On 3 March 2015 the Labour Appeal Court (LAC) ruled that the Court’s prior interpretation of the validity of termination notices issued in violation of section 189A(8)(b)(i) of the Labour Relations Act (LRA) was incorrect.  On 22 January 2016 the Constitutional Court in Steenkamp & Others v Edcon Limited CCT 46/15 and CCT 47/15 (22/01/2016) confirmed the LAC’s judgment that dismissals which failed to comply with the specific time period imposed by section 189A were not rendered null and void and of no force and effect.

To recap, section 189A regulates large-scale retrenchments.  Read with section 189 which governs operational requirements dismissals in general, an employer is obliged to consult with appropriate bargaining agents and to engage in a meaningful joint consensus-seeking process aimed to reach consensus on appropriate measures to avoid, minimise, change the timing and mitigate the adverse effects of the dismissal as well as the method for selecting the employees to be dismissed and the severance pay to be paid.  This therefore invokes the section 189(3) consultative process. 

With reference to large-scale retrenchments, section 189A allows for 2 procedures that may be followed after the section 189(3) notice has been issued:

  1. Where in terms of section 189A(3) either the employer has requested a facilitator or where the consulting parties representing the majority of the employees who the employer contemplates dismissing has requested facilitation and notified the CCMA accordingly within 15 days of the section 189(3) notice.  In these circumstances where a facilitator is appointed, and 60 days have elapsed from the date on which notice was given in terms of section 189(3) the employer may only issue a notice of termination at the end of the said period and either the registered trade union or the employees who have received such notices of termination may either give notice of a protected strike or refer a dispute to the Labour Court based on substantive unfairness.
  2. Where a facilitator is not appointed a different process is followed in that the parties may refer a dispute to the CCMA after a period of 30 days have lapsed from the date on which notice was given in terms of section 189(3) and once the CCMA issues a certificate of outcome stating that the matter remains unresolved or a period of 30 days has lapsed since the referral was received by the CCMA, the employer may issue notices of termination.  Similarly as with the above, a registered trade union or the employees who have received such notices of termination may give notice of a protected strike or refer the dispute to the Labour Court based on substantive unfairness.

In terms of section 189A(10) a consulting party may not give notice of a strike in respect of a dismissal if it has referred a dispute concerning whether there is a fair reason for their dismissal to the Labour Court and likewise may not refer such a dispute to the Labour Court if it has given notice of a strike.  Whilst the amendments have removed the test for determining substantive fairness of a dismissal, an employee may bring an application to the Labour Court prior to dismissal alleging procedural unfairness in terms of section 189A(13) in which case the Labour Court may order the employer to follow procedure or restrain the employer from dismissing the affected employees until a fair procedure has been followed.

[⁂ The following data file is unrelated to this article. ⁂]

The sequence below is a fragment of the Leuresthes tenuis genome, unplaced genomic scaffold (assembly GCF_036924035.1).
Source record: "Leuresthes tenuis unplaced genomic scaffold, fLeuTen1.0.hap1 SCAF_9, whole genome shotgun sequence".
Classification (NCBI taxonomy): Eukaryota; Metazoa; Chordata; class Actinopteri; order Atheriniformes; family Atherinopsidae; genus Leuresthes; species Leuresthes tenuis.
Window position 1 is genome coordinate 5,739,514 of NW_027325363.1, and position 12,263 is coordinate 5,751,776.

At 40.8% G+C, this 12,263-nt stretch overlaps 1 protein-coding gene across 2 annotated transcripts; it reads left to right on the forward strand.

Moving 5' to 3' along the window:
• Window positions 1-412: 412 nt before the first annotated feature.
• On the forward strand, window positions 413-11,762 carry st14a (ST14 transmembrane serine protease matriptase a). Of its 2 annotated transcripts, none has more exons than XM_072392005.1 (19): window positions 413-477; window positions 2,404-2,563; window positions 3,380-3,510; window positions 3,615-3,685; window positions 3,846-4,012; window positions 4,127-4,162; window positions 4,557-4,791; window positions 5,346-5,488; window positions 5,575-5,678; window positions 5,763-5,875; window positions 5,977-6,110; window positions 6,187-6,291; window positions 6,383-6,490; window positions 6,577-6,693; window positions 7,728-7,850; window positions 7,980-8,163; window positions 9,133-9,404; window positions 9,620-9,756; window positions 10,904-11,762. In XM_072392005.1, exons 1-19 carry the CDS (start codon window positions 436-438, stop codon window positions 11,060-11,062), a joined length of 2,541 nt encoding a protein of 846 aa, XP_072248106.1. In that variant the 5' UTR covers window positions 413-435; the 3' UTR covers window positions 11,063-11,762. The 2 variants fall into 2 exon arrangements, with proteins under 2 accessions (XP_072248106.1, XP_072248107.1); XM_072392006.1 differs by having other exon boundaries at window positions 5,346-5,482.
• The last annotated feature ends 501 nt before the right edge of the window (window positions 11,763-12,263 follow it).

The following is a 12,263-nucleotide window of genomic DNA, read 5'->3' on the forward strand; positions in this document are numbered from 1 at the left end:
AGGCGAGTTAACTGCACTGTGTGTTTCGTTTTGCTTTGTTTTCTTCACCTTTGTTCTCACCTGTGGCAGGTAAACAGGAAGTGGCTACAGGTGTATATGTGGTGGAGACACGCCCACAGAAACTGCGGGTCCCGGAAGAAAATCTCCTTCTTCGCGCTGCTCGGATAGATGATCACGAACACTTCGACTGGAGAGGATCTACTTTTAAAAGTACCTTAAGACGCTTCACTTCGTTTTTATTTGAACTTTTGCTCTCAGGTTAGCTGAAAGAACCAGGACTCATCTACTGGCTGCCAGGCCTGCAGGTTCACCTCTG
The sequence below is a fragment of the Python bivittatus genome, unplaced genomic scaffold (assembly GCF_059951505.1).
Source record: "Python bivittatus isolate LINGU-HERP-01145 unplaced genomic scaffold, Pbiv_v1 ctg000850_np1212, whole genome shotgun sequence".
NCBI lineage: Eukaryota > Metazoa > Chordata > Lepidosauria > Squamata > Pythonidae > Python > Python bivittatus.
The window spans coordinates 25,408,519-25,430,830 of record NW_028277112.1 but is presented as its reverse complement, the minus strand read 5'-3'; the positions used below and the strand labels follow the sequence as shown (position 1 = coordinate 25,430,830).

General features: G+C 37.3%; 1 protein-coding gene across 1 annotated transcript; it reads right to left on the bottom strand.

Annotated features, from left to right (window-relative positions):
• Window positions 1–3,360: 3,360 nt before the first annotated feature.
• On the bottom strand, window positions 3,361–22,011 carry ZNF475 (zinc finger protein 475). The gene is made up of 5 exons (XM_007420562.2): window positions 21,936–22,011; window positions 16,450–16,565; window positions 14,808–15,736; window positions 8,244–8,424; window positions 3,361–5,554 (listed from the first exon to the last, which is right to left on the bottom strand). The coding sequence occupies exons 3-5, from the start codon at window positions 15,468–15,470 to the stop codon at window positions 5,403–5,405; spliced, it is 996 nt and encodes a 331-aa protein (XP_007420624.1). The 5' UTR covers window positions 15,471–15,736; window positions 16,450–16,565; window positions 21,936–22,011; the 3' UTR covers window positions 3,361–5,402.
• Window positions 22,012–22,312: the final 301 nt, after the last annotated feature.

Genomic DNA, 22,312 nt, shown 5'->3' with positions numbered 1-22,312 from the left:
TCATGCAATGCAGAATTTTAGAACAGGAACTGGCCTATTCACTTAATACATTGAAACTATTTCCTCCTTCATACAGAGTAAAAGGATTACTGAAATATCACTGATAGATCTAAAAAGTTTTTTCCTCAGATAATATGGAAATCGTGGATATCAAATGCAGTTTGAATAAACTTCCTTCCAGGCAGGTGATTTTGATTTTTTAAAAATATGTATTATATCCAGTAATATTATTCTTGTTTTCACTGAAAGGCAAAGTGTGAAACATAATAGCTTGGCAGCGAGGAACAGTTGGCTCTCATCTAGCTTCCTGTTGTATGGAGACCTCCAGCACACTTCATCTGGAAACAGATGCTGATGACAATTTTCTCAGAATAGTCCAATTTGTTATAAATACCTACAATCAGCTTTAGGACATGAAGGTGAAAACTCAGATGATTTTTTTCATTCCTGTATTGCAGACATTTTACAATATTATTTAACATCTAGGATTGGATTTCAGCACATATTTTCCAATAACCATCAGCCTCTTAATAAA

The LAC in Edcon were called on to interpret the provisions of section 189A(8) and in doing so held that the interpretation of same in De Beers Group Services (Pty) Limited v NUM [2011] 4 BLLR 318 (LAC) was incorrect.  In De Beers, the employer had similarly chosen not to use a facilitator and on 21 January 2009.  It issued section 189(3) notices inviting the employees to consult with regard to their proposed dismissals based on operational requirements.  On 13 March 2009, the employer issued notices of termination which would take effect on 22 March 2009 to 23 April 2009.  On 22 March 2009 the notice of termination began, some 60 days after the notices in terms of section 189(3) were given to the employees.  On 14 April 2009 the employees’ union referred the dispute to the CCMA for conciliation, some 3 months after the section 189(3) notices were issued, 30 days after the issue of the notice of termination and 9 days before the individuals were due to be retrenched.  On 23 April 2009 the employees were retrenched and on 19 May 2009 the conciliation meeting took place at the CCMA which issued a certificate of non-resolution.  The union had referred an unfair dismissal dispute to the Labour Court seeking an order declaring that the notices of termination issued to the employees on 13 March 2009 were invalid; alternatively, directing the employer to reinstate the employees pending compliance of a fair procedure and the requirement of section 189A(8) and the further alternative of voiding the employees compensation for procedural unfairness.  Both the Labour Court and the Labour Appeal Court held that if the employer fails to comply with the mandatory requirement of consultation in terms of section 189A(2) and moves to terminate the employment in breach of these provisions, then the dismissal must be considered to be invalid and accordingly of no force and effect.  A valid notice could only have been issued once a certificate of outcome had been produced.  This was because section 189A(2) was explicit in its language that an employer must give notice of termination in accordance with the provisions of section 189A.